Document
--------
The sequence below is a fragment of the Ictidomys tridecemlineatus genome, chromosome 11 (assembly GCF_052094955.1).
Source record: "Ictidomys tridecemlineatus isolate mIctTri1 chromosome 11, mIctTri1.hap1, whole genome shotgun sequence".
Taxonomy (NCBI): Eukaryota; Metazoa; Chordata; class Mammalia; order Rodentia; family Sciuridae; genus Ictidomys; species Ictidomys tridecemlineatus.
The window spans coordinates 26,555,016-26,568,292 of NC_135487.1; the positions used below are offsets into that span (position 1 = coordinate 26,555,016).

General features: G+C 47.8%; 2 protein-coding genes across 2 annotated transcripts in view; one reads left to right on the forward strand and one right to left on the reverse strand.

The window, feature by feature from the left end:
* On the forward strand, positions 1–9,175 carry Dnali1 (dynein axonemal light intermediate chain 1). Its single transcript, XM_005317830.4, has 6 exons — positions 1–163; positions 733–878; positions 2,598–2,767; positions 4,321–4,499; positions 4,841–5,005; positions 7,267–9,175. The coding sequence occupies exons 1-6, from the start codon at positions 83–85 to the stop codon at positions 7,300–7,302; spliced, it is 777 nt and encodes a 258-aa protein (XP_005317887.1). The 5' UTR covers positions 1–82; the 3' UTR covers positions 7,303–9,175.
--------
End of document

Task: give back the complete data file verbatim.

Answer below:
The sequence below is a fragment of the Ictidomys tridecemlineatus genome, chromosome 11 (assembly GCF_052094955.1).
Source record: "Ictidomys tridecemlineatus isolate mIctTri1 chromosome 11, mIctTri1.hap1, whole genome shotgun sequence".
Taxonomy (NCBI): Eukaryota; Metazoa; Chordata; class Mammalia; order Rodentia; family Sciuridae; genus Ictidomys; species Ictidomys tridecemlineatus.
The window spans coordinates 26,555,016-26,568,292 of NC_135487.1; the positions used below are offsets into that span (position 1 = coordinate 26,555,016).

General features: G+C 47.8%; 2 protein-coding genes across 2 annotated transcripts in view; one reads left to right on the forward strand and one right to left on the reverse strand.

The window, feature by feature from the left end:
* On the forward strand, positions 1–9,175 carry Dnali1 (dynein axonemal light intermediate chain 1). Its single transcript, XM_005317830.4, has 6 exons — positions 1–163; positions 733–878; positions 2,598–2,767; positions 4,321–4,499; positions 4,841–5,005; positions 7,267–9,175. The coding sequence occupies exons 1-6, from the start codon at positions 83–85 to the stop codon at positions 7,300–7,302; spliced, it is 777 nt and encodes a 258-aa protein (XP_005317887.1). The 5' UTR covers positions 1–82; the 3' UTR covers positions 7,303–9,175.